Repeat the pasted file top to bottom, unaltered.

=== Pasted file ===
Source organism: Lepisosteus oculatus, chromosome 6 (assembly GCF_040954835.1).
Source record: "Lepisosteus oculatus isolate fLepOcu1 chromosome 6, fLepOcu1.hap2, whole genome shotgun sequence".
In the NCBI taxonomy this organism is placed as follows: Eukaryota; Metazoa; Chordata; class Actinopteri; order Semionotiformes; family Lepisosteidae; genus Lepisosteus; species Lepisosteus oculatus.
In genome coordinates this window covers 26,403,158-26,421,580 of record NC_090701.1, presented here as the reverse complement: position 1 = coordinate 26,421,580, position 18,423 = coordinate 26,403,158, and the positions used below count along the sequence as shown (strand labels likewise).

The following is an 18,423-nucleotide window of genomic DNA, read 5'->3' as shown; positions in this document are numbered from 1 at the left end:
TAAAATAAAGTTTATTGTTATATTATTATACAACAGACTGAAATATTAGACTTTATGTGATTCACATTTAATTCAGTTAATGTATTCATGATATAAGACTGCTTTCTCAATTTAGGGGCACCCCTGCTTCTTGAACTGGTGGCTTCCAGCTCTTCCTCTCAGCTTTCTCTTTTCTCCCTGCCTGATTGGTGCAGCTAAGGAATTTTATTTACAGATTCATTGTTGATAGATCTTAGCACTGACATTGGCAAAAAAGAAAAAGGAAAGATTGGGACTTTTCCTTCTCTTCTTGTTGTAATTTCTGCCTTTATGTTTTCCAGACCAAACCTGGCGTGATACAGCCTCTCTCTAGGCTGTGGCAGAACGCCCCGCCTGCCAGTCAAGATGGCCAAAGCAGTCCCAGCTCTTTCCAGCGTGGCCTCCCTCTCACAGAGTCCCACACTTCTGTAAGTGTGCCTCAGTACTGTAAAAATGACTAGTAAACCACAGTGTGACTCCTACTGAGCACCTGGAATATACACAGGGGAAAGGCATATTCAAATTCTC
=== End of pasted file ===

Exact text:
Source organism: Lepisosteus oculatus, chromosome 6 (assembly GCF_040954835.1).
Source record: "Lepisosteus oculatus isolate fLepOcu1 chromosome 6, fLepOcu1.hap2, whole genome shotgun sequence".
In the NCBI taxonomy this organism is placed as follows: Eukaryota; Metazoa; Chordata; class Actinopteri; order Semionotiformes; family Lepisosteidae; genus Lepisosteus; species Lepisosteus oculatus.
In genome coordinates this window covers 26,403,158-26,421,580 of record NC_090701.1, presented here as the reverse complement: position 1 = coordinate 26,421,580, position 18,423 = coordinate 26,403,158, and the positions used below count along the sequence as shown (strand labels likewise).

The following is an 18,423-nucleotide window of genomic DNA, read 5'->3' as shown; positions in this document are numbered from 1 at the left end:
TAAAATAAAGTTTATTGTTATATTATTATACAACAGACTGAAATATTAGACTTTATGTGATTCACATTTAATTCAGTTAATGTATTCATGATATAAGACTGCTTTCTCAATTTAGGGGCACCCCTGCTTCTTGAACTGGTGGCTTCCAGCTCTTCCTCTCAGCTTTCTCTTTTCTCCCTGCCTGATTGGTGCAGCTAAGGAATTTTATTTACAGATTCATTGTTGATAGATCTTAGCACTGACATTGGCAAAAAAGAAAAAGGAAAGATTGGGACTTTTCCTTCTCTTCTTGTTGTAATTTCTGCCTTTATGTTTTCCAGACCAAACCTGGCGTGATACAGCCTCTCTCTAGGCTGTGGCAGAACGCCCCGCCTGCCAGTCAAGATGGCCAAAGCAGTCCCAGCTCTTTCCAGCGTGGCCTCCCTCTCACAGAGTCCCACACTTCTGTAAGTGTGCCTCAGTACTGTAAAAATGACTAGTAAACCACAGTGTGACTCCTACTGAGCACCTGGAATATACACAGGGGAAAGGCATATTCAAATTCTC